"Till now, the studies carried out have been based on more or less subjective hypotheses
admitted also in consequence of the thesis that the various authors tried to show: some
researchers favourable to the authenticity of the Shroud are inclined to provide the lowest
values for the height, while those who are anti-authenticity are inclined to provide the highest

Ah, we are still in the Results section and you are starting to question the objectivity of others. Should you not be keeping that for Discussion.  You would not have been allowed to get away with that when I refereed papers for the Biochemical Journal etc.   And lo and behold there is a red exclamation mark against the yellow security  "padlock" icon that says "Beware. contains unauthenticated content". Surely not. This  paper came recommended from a school science teacher as "real science", 15 pages no less, and we are still only at page 2.

"The authors who believe the Shroud is false claim that the Man of the Shroud, about 1.80 m
height, was a giant compared to his contemporaries and therefore it wouldn’t have been
necessary for Judas to give him the famous kiss to point him out in the group. However from
recent excavations made in Rishòn Letziòn [2] it is evident that many Canaanitic men were
very tall: many of them reach 1.75 m"
Ah, so it's now clear why you are interested in height. You want to show that the Man on the Shroud  was from the right part of the world. This paper is nothing to do with whether there is a size discrepancy, or whether the image was from a man or an inanimate object. And we are still in the Results section...


By carefully observing the legs on the dorsal image, the intensity variations depending on a
touch-doesn’t touch effect of the sheet are evident; such a situation is explainable if we suppose
that the man has his lower limbs bent.
The inflexion [1] would be due to the position taken on the cross and therefore to rigor
mortis; the assumption becomes probable if one thinks what the natural position of rest taken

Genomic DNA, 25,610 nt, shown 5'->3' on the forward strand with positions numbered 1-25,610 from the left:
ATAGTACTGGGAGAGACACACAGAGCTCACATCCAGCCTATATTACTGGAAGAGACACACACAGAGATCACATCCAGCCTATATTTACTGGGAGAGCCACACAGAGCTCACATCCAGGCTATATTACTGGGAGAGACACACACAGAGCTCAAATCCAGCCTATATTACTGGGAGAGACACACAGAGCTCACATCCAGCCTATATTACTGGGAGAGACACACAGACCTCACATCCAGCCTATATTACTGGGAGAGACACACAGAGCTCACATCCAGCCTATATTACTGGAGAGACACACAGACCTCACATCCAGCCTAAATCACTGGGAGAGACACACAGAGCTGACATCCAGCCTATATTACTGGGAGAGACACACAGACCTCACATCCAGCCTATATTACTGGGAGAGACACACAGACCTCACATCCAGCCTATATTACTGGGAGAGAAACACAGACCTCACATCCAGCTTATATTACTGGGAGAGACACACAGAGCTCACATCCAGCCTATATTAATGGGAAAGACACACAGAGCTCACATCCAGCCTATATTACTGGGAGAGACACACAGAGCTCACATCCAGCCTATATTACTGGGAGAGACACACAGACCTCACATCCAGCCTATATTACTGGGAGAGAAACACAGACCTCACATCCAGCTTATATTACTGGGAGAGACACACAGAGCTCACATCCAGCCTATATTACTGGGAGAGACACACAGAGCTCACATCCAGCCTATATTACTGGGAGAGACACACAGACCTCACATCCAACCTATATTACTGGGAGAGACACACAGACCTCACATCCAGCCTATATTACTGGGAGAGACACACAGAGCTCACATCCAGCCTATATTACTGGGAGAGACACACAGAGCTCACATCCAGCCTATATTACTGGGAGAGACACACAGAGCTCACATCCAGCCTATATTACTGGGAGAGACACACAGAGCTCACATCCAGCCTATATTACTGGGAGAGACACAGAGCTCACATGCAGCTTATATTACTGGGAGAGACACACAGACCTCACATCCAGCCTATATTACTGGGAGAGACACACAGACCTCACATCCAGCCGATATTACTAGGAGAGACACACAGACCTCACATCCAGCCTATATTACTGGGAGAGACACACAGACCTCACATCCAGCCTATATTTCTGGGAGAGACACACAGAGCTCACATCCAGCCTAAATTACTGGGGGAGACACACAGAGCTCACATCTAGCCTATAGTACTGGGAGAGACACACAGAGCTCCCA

by a person lying down is. Moreover, such a position could also be the consequence of postmortal stiffening. The hypothesis is also supported by the non-flattening of some areas of the dorsal imprint, an effect that, because of gravity, should be present."
It's a bit late in the day to be talking about a "hypothesis". And I am beginning to suspect that this paper was not published in a journal, at least not in a recognized one. It looks to me more like a submission to a conference (as later confirmed -see earlier).  Peer review? 

Fig. 3.1:  Verbatim text, except for non-Greek characters:

Hypothetical position of the Man of the Shroud characterized by 4
parameters, the angles a, b, g, d, that respectively show the position of the head, the
femur, the tibia and the foot.

"Figure 3.2 shows that, just because of the inflexion of the lower limbs, the length of the leg
measured on the frontal side is longer than that measured on the dorsal side.
In fact bending a limb, the center of rotation being just next to the knee, one will have a
lengthening of the front leg and a shortening of the back one.
Analogous considerations must be made for the position of the feet.
The Man of the Shroud has his feet bent forward and this is very important for the
measurement; in fact as shown in Figure 3.3, the position of the heel changes considerably if
measured with a “hammer” or outstretched foot.
The heel itself being a fundamental reference point for the length of the tibia, it becomes
necessary to value this effect too."

  That's it. I have read enough.This paper is not about seeing if data fit a hypothesis. It is about using a computer to rejig data so as to make it  fit a preconceived idea (I decline to dignify the latter with the description "hypothesis"). 

This is not science. This is merely religious apologia masquerading as science.

It may be good enough to fool a particular science teacher cum internet-busybody, the one who held it up as "real science". But it does not fool this retired researcher science bod, one who actually reads and  evaluates papers first, instead of using them as weapons with which to browbeat total strangers on the internet...   :-(


Observer said...

How precise was the photographer in taking those pictures? If the front and rear were two separate photographs, was the camera exactly the same distance away from the image in both cases? And was it perpendicularly above the image in each case? In forensic work, there would be a right-angled ruler on the cloth. (These comments apply only to photographs of the cloth, not to measurements taken directly of the cloth itself.)

Abharan Dari said...